I ask a lot of questions. Recently, I’ve asked how records work (how do you get the sound of a trumpet verses a voice?), how far apart stars are from each other, and how chlorophyll works in plants.
Questioning the world around us is how we stay lifelong learners, and asking questions of others is how we get to know people on a deeper level. Questioning is good.
Except questioning God, right? We can’t question the all-knowing, all-powerful ruler of the universe. We have no right—we can’t possibly know His plans for His creation. It’s bigger than us, and we have no business questioning it.
God is omniscient and omnipotent and omnipresent (question what those words mean and learn something new today!). We are most certainly small and feeble and earthly-minded and couldn’t possibly know His plans.
But that doesn’t make life easier—and so you might begin to question God, and then immediately feel guilty about it.
You question why you’re sick. Why your friend passed away suddenly. Why you lost your job. Why you’re single or divorced or widowed. Why you’re moving.
Or maybe you’re just questioning God in general—if God is present in your life, if God really has your best interests at heart, if God is even real.
You ask these big questions, and then quickly backpedal as if God would disown you for asking Him a question.
You’re not the only one.
We typically think that everyone in the Bible had a completely rock solid faith in God—a permanent “here I am, send me!” mentality. But many characters in the Bible questioned and doubted God, boldly crying out in anger, in sadness, in pain to God.
- Habakkuk: “O Lord, how long shall I cry for help, and you will not hear?” (Habakkuk 1:2)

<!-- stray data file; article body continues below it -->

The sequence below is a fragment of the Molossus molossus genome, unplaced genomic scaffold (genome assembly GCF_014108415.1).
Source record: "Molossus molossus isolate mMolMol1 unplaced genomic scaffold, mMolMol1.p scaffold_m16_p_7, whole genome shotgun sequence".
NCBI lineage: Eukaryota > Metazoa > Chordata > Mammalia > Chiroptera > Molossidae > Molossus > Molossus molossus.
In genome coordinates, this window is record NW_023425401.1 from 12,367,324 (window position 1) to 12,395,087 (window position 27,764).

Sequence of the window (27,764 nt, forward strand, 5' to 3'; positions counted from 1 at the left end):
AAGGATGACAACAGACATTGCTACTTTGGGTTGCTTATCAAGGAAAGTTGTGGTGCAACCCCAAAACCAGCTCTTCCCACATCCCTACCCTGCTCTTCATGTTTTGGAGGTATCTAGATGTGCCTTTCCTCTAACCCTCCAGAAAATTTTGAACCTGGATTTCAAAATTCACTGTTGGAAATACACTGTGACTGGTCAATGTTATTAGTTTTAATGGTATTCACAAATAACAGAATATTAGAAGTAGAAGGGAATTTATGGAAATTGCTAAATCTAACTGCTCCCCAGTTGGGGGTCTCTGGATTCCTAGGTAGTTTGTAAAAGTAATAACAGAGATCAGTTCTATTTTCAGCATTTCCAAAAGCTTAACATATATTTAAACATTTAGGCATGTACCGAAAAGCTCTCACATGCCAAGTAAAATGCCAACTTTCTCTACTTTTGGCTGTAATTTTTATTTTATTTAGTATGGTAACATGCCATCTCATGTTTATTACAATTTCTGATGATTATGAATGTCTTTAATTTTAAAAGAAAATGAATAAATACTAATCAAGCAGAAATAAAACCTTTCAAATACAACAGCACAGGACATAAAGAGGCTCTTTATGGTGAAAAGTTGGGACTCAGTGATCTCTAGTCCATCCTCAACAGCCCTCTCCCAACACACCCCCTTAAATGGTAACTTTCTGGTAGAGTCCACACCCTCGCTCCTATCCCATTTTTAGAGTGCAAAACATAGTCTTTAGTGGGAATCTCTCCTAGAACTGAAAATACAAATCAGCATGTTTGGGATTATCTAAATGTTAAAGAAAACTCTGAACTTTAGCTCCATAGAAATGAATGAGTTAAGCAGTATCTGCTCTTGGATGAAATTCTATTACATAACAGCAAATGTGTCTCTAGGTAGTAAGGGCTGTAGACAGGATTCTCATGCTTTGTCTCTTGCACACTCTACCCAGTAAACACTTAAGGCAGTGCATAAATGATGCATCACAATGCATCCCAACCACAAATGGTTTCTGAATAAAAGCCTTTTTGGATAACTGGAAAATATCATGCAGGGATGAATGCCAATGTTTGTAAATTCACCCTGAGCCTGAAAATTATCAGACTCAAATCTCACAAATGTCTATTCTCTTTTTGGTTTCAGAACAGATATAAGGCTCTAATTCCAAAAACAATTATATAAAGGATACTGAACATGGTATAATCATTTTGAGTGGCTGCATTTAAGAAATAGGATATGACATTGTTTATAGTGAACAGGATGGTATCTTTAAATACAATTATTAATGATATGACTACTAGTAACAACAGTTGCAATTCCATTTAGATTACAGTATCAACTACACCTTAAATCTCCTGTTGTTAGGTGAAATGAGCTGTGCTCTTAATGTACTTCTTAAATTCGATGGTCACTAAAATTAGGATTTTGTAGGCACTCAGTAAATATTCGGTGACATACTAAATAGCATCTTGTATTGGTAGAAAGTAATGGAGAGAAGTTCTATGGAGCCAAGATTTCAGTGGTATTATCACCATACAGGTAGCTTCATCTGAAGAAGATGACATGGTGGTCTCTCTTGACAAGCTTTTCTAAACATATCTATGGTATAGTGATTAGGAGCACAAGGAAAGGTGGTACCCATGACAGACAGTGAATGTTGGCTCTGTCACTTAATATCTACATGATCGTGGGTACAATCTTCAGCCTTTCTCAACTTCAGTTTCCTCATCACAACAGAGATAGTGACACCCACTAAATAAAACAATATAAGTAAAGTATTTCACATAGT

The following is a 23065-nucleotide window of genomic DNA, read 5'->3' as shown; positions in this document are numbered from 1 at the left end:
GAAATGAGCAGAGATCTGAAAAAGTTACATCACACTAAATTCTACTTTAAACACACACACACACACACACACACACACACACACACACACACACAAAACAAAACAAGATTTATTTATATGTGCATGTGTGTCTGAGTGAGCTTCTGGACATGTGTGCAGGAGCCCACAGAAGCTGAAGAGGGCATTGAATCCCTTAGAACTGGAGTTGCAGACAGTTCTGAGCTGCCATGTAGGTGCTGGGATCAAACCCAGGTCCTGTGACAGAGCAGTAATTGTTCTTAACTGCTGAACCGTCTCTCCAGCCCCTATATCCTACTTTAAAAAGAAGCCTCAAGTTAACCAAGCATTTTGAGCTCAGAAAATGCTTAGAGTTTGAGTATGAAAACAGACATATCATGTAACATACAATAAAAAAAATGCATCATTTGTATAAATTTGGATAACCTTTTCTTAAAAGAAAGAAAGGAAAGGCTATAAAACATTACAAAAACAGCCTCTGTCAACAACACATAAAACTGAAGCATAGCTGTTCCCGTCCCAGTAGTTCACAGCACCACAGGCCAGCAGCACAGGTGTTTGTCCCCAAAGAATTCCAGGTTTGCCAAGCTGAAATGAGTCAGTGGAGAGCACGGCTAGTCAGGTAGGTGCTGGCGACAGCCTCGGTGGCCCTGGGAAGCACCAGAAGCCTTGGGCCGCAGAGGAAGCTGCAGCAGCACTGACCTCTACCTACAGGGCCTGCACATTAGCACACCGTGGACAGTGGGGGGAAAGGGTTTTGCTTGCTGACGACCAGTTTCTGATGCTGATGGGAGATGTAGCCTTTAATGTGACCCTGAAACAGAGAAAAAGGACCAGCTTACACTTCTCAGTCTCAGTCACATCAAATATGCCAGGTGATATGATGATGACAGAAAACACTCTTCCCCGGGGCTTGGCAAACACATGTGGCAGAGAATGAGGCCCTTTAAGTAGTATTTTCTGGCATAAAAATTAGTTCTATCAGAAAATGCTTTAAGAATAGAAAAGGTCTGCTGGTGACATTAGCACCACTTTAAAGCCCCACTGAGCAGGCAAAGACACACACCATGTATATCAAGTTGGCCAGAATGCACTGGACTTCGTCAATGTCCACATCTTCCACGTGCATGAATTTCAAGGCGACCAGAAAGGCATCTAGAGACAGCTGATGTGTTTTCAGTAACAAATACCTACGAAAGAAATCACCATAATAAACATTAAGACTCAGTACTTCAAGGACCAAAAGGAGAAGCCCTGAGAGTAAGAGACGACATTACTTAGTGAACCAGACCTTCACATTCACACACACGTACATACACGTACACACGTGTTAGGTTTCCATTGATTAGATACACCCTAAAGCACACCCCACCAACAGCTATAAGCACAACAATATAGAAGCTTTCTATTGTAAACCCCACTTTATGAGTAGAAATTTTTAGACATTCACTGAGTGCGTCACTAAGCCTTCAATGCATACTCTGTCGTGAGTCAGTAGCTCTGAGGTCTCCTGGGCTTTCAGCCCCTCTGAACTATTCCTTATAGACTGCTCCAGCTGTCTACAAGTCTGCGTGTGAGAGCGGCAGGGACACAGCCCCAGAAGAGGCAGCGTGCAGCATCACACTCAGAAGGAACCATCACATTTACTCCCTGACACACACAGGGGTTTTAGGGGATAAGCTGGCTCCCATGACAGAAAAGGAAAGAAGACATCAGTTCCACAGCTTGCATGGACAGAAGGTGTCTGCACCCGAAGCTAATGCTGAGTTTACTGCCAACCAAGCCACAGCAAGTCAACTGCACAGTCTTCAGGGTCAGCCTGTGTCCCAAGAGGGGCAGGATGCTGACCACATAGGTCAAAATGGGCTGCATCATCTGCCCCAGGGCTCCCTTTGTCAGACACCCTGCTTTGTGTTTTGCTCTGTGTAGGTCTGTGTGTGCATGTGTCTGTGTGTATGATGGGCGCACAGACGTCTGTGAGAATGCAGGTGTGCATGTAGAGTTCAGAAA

- Job: “Today also my complaint is bitter; my hand is heavy on account of my groaning. Oh, that I knew where I might find Him [God], that I might come even to His seat!” (Job 23:2–3)
- David: “How long, O Lord? Will You forget me forever? How long will You hide your face from me? How long must I take counsel in my soul and have sorrow in my heart all the day?” (Psalm 13:1–2)
There is a delicate balance between acknowledging God’s sovereign will and recognizing that we are able to come to Him with our questions and doubts.
Like in Psalm 13, we see David approaching God with questions and requests in the first four verses, but in verse 5 there is a turn:
“But I have trusted in Your steadfast love; my heart shall rejoice in Your salvation. I will sing to the Lord, because He has dealt bountifully with me.”
Despite his doubts, despite his current situation, despite his big questions, David calls upon the Lord. He brings the weighty things to God, and then he leaves them at His feet. He approaches God with the confidence you’d approach a father—knowing you can be a little angry, a little irrational. And, after you’ve finished punching the ground in classic temper-tantrum frustration, you can stand up and take a shaky, post-tear breath. Your father smiles down at you, wipes your tear-stained cheeks, and envelops you in a strong hug.
God welcomes your toughest questions. You can come to Him in your anger. In your sadness. In your heartbreak. In your confusion. In your doubt.
At the end of the day, you’re still approaching your heavenly Father. It might be with screams, cries, tears, outbursts, or rants—but you’re still coming to your God.
Because God is God and we are not, we won’t always know why things happen, and that’s hard to accept. There’s no blanket statement that anyone can offer that makes us feel any better about not knowing why God does what He does.
So come to God with your questions. With your doubts. With your worries.
He is big enough to handle them all. He is God, and He loves you.
“God welcomes your questions and outcries. Even when you don’t receive immediate or complete answers, you will receive His immediate and complete care. . . . Bring everything to God—even your most brutal questions.” (Hope When Your Heart Breaks, p. 124)
This blog post was adapted from Lutheran Life™, a digital magazine for everyday Christians. Read the full magazine and download free bulletin inserts at cph.org/lutheranlife.